Monday Morning Message 11.11.19 He Could Taste His Future

Posted 2019-11-12 10:26am

“We who lived in concentration camps can remember the men who walked through the huts comforting others, giving away their last piece of bread. They may have been few in number, but they offer sufficient proof that everything can be taken from a man but one thing: the last of the human freedoms -- to choose one's attitude in any given set of circumstances, to choose one's own way.”
― Dr. Viktor E. Frankl, Man’s Search for Meaning

On this Veterans Day, I’m thinking about my father-in-law, the legendary West Side Cleveland City Councilman Michael J. Zone, who was a prisoner of war in WWII. 

Less than 60 days after he and Mary Zone (who served in Cleveland City Council after Mike died) were married in September 1944, Mike enlisted in the army; and 30 days later he was caught by the Germans in the Battle of the Bulge.

Called “the greatest American battle of the war” by  Winston Churchill, the Battle of the Bulge in Belgium was Hitler’s last major offensive in World War II. The Germans achieved a total surprise attack on the morning of December 16, 1944. The battle proved to be the costliest ever fought by the U.S. Army, which suffered over 100,000 casualties. Freezing rain, thick fog, deep snow drifts and record-breaking low temperatures brutalized the American troops. The “bulge” refers to the wedge that the Germans drove into the Allied lines.

Mike Zone rarely talked about his experience as a Prisoner of War (POW), even to his own children, so his family and friends often wondered how Mike survived when stronger, healthier, and younger men did not.

One day we found the answer.

Years after Mike died of a sudden heart attack at the young age of 54, brought on because of a weakened heart from his time as a POW, Mary pulled from her closet Mike Zone’s diary that he kept as a prisoner of war. He never showed it to his children (one of whom, Matt Zone, has proudly followed in his parents’ footsteps as a Cleveland Councilman).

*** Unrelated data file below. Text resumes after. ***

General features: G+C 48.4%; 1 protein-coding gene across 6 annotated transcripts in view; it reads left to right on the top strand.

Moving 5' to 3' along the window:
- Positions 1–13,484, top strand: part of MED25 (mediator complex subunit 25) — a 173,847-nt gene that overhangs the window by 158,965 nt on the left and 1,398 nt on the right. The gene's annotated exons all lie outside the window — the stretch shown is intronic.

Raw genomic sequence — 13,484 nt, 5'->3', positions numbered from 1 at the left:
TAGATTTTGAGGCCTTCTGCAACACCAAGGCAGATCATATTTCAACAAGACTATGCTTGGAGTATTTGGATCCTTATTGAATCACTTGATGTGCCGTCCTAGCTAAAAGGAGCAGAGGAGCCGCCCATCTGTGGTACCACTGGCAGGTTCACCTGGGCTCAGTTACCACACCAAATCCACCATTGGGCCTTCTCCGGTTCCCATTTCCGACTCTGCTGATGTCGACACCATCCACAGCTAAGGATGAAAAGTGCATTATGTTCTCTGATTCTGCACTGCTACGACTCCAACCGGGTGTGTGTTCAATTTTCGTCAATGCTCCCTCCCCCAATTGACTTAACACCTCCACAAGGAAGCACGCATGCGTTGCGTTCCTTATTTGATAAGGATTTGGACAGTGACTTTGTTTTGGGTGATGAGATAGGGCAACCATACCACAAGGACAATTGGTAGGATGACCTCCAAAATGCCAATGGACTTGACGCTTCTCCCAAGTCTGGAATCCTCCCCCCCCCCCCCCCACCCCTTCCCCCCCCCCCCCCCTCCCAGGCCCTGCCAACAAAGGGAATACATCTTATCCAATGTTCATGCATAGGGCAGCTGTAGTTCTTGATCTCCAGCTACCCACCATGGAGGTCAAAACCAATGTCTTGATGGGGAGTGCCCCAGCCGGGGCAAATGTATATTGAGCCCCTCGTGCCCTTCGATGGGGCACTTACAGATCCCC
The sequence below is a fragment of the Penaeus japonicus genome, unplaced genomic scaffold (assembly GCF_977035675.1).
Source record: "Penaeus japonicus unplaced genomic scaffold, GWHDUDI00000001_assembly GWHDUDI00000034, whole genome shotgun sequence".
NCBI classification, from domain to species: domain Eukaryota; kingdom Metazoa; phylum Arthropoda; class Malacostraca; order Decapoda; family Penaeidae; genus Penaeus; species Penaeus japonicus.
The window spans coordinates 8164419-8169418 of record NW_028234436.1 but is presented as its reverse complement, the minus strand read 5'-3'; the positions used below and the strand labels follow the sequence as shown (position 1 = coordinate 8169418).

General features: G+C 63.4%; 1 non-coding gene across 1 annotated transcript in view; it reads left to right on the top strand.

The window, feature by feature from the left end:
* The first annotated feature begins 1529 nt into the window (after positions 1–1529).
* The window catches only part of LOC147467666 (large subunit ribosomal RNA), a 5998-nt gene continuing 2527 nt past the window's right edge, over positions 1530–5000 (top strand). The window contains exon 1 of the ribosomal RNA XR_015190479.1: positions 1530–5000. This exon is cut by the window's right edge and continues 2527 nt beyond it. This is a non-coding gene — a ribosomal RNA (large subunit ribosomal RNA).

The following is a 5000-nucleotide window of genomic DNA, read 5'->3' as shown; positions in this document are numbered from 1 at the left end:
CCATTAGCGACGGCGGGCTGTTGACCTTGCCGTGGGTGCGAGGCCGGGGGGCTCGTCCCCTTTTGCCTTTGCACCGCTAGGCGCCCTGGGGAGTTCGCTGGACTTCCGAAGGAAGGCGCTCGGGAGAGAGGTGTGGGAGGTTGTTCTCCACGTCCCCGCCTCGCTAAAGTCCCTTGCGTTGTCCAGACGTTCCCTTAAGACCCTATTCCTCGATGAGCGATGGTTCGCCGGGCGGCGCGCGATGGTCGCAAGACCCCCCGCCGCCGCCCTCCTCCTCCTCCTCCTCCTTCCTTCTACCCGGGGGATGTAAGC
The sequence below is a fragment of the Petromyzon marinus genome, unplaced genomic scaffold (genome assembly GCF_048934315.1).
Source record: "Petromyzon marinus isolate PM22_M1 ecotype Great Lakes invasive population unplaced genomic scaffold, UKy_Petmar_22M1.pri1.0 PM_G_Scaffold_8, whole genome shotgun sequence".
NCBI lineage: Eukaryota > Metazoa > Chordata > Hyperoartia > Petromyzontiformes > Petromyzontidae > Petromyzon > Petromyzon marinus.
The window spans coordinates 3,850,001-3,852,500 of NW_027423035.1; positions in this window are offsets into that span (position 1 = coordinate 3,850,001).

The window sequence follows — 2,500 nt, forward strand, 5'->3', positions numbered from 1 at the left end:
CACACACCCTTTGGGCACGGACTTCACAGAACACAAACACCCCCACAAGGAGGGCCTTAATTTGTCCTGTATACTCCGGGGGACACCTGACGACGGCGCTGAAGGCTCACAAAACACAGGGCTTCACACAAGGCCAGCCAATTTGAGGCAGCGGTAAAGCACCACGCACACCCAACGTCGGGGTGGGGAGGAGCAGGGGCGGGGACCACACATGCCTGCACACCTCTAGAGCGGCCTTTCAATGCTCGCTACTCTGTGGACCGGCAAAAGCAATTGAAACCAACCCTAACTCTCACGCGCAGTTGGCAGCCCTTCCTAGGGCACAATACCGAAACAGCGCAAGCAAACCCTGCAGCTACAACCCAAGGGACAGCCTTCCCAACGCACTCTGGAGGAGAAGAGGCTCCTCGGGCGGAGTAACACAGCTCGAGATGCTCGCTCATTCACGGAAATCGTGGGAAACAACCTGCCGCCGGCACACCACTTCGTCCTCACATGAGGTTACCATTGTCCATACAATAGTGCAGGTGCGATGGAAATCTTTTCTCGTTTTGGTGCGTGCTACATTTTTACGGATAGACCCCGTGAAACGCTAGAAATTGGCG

It’s still legible and is the most remarkable piece of writing I’ve ever read.

He listed the names of the 9 children he and Mary would someday raise, one of whom, Peggy, I would someday marry. Most revealing were the detailed, intricate pasta recipes from a man who loved to eat pasta but had no idea how to cook.

How did Mike Zone survive? He could see beyond the barbed wire, the cruelty of the guards, and the freezing winter cold. He could see something that kept him alive. He could see his own future. In fact, he could taste it.

 When I had the honor of serving as Ohio Attorney General, I met young men and women in prisons who could not see their future. Any future. For many of them, prison was a land beyond pain. For them, their zip code was their destiny- lost potential, lost productivity, lost hope.

I’ve come to believe that the greatest gift you can give to a person is the ability to imagine, envision, and believe in their own future.

That is what we do at Cleveland-Marshall. We help our students see their future and to believe in themselves.

Whatever our graduates do with their law degree, it is our mission that they will use it to help others to see their future and to believe in themselves.

This Week’s Monday Moment:  Dr. Viktor Frankl - In Search of Meaning  

Have a great day. Have a great week.

For copies of past messages, please go to this link: Monday Morning Messages

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 My views in all my Monday Morning Messages are my personal views alone and do not reflect the views of our law school or our university.

My best,


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